© Austin M. Davis
Mike Gilliam rides a stationary bike at YaraCentre during the Cardiaction Exercise Program on Friday morning
Mike Gilliam was working with heavy equipment in Chaplin when he received a wakeup call.
“I’d been having chest pains for probably close to two years at the point, just on and off. But any time anything became painful or uncomfortable, I was usually able to settle my heart down,” Gilliam said.
“This one time when we were in Chaplin, it wouldn’t settle down.”
On Nov. 27, 2013, Gilliam had a heart attack while on the job. He went to the hospital in Herbert, only to have the doctor send him to Regina. The doctor rode with Gilliam in the ambulance to Regina.
Gilliam is 49 years old.
“When they did an angiogram, they noticed that I was really plugged up and they gave me the opportunity to either go for a bypass or put stents in,” Gilliam said. “I went ahead with the bypass and had a quadruple bypass.”
He had the surgery two days after his heart attack in Chaplin.
“It was a mild heart attack. I was coherent through it all. The pain wasn’t as strong as it had been at certain times, but I couldn’t catch my breath. I was taking a lot of short gasps,” Gilliam said.
“I just knew it was not good.”
For the two years he’d been experiencing chest pain, Gilliam said he would try to fool himself in to believing it was just heartburn.
“I didn’t always eat right and heartburn does seem to be an issue at times. In the back of your head, deep down, you know it’s not just heartburn. But you want to believe it,” Gilliam said.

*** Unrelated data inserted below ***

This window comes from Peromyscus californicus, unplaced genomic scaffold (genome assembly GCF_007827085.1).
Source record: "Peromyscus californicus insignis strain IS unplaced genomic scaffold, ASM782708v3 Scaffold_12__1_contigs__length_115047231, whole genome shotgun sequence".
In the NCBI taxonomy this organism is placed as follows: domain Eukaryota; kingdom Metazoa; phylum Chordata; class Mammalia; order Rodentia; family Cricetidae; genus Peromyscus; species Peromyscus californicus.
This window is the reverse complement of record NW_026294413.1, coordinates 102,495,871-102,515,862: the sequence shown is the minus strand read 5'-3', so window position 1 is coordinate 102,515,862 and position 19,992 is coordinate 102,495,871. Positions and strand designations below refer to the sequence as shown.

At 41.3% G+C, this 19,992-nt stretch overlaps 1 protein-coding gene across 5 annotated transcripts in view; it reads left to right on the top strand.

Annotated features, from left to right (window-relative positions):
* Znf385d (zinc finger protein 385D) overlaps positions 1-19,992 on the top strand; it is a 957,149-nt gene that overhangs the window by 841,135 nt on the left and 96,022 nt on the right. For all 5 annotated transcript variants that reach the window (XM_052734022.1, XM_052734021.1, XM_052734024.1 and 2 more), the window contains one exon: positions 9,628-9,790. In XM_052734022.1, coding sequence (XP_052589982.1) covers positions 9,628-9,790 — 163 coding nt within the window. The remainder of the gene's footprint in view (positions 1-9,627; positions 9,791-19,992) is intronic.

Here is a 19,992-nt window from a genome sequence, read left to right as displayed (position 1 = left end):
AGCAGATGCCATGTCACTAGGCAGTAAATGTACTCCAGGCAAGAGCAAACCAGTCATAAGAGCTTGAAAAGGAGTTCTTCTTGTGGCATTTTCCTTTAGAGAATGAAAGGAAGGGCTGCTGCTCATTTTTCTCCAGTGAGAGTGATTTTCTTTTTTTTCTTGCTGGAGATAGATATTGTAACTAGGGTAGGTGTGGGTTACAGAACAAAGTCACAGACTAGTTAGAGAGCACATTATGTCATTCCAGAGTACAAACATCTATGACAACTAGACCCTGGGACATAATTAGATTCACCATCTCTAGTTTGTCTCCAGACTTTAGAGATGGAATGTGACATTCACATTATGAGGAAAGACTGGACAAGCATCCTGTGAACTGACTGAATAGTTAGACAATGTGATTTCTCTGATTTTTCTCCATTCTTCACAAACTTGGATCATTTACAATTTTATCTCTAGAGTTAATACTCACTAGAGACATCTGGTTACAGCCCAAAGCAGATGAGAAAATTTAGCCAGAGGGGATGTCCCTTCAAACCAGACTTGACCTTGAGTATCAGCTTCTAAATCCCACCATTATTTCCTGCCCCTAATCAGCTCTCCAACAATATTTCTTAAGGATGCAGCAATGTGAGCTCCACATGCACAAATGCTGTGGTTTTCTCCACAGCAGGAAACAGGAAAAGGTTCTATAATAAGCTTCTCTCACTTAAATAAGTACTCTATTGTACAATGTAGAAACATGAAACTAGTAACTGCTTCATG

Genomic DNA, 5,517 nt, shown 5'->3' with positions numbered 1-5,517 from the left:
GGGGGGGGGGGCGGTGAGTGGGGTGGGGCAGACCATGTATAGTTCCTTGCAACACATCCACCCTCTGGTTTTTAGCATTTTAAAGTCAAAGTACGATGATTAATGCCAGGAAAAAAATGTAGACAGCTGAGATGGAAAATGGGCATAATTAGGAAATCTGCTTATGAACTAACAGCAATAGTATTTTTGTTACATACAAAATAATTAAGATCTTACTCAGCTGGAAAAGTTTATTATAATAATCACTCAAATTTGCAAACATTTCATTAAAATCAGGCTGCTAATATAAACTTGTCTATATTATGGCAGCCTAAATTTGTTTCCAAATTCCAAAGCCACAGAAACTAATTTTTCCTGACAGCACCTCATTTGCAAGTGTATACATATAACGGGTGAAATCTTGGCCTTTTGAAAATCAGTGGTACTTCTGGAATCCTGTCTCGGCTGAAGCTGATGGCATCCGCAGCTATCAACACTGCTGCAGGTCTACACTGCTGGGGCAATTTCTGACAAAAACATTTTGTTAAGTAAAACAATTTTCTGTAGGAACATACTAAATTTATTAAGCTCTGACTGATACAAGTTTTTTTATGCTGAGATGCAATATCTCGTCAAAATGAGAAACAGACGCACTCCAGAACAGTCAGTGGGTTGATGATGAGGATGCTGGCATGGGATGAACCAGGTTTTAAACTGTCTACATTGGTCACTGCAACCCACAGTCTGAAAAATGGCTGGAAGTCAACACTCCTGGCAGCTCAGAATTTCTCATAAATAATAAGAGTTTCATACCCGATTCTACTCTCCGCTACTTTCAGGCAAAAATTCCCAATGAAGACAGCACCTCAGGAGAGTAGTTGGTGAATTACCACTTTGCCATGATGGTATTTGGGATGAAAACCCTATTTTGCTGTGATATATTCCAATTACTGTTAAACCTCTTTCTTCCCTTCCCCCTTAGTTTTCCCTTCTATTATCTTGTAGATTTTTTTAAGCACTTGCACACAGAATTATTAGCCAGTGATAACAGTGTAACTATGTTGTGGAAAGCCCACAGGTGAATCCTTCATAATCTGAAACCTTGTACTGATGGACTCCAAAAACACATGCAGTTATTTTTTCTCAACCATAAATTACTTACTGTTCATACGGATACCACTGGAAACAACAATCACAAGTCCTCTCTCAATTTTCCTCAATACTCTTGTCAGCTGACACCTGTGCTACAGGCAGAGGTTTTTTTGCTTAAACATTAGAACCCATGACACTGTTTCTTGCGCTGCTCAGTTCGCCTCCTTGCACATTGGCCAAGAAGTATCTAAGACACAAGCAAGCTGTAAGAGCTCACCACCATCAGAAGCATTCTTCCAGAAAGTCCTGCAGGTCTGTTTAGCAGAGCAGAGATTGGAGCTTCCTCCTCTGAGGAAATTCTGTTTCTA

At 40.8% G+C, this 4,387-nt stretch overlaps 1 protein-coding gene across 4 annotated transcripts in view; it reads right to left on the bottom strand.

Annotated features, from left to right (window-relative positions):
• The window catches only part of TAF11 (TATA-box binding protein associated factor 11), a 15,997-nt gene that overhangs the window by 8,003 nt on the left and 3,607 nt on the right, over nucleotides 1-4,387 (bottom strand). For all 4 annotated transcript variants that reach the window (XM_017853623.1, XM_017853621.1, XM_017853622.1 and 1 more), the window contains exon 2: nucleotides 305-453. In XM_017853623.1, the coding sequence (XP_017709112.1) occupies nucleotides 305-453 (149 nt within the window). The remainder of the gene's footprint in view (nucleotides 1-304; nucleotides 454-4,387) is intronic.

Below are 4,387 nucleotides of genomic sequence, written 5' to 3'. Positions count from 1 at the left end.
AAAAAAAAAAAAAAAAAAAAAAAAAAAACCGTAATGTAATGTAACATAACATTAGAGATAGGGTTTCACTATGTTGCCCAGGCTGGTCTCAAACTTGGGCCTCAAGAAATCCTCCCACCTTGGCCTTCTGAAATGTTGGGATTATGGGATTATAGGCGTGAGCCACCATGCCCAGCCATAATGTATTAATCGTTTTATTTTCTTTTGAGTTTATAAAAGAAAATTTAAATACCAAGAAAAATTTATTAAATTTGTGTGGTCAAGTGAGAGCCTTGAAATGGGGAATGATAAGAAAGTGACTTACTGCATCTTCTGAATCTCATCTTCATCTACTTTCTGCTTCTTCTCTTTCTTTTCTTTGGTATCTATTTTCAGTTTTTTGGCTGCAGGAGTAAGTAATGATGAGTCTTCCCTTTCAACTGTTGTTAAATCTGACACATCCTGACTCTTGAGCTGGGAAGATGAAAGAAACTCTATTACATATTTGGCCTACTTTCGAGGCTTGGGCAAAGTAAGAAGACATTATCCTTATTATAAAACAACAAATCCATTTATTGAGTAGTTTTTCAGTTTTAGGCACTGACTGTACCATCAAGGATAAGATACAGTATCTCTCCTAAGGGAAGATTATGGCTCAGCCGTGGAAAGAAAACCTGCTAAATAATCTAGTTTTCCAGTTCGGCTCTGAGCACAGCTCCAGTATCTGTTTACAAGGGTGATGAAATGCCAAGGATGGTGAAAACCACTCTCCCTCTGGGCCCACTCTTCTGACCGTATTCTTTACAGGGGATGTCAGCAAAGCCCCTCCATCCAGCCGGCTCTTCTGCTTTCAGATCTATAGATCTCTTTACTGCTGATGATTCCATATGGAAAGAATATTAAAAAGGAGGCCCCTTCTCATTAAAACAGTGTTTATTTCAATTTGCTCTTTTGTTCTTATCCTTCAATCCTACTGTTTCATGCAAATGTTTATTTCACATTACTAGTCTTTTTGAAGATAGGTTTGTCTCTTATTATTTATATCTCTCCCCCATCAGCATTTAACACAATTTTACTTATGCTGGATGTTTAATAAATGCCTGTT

“I knew I wasn’t the most healthy. When you can’t jog around two blocks without having to stop, that should’ve told me there.”
After recovering from his surgery, Gilliam was referred into the Five Hills Health Region’s Patient Education Centre’s Cardiac Rehabilitation Program. A component of that is the Cardiaction Exercise Program at YaraCentre three times a week.
Though he said the heart attack didn’t really scare him, it was the “huge wakeup call” he needed.
In the three months since, he’s quit smoking, adjusted his diet and exercises regularly.
“Now it feels good to do the exercise,” Gilliam said.
His family has a history of heart disease
“I had quite a few strikes against. I wasn’t eating healthy. My dad had his first heart attack at the age of 37. I had an aunt pass away at the age of 40 from a massive heart attack. These are the signs I should’ve been paying more attention to,” Gilliam said.
He said he listens to his body more, and doesn’t eat takeout food once a week anymore.
He’s eating fruits and vegetables at home like never before, and tries to keep his meat portions of each meal down to smaller than a deck of cards.
“I’m not denying myself of these things outright, but moderation is the key. If I decide to have a hamburger from one of the fast food places, I might have that maybe once a month, and I’m not saying that’s necessarily a healthy thing, but I’ve also been told by my doctor you have to reward yourself once in a while,” Gilliam said.
Gilliam said he has learned from his previous bad habits, and is looking at life now as a second opportunity to get healthy.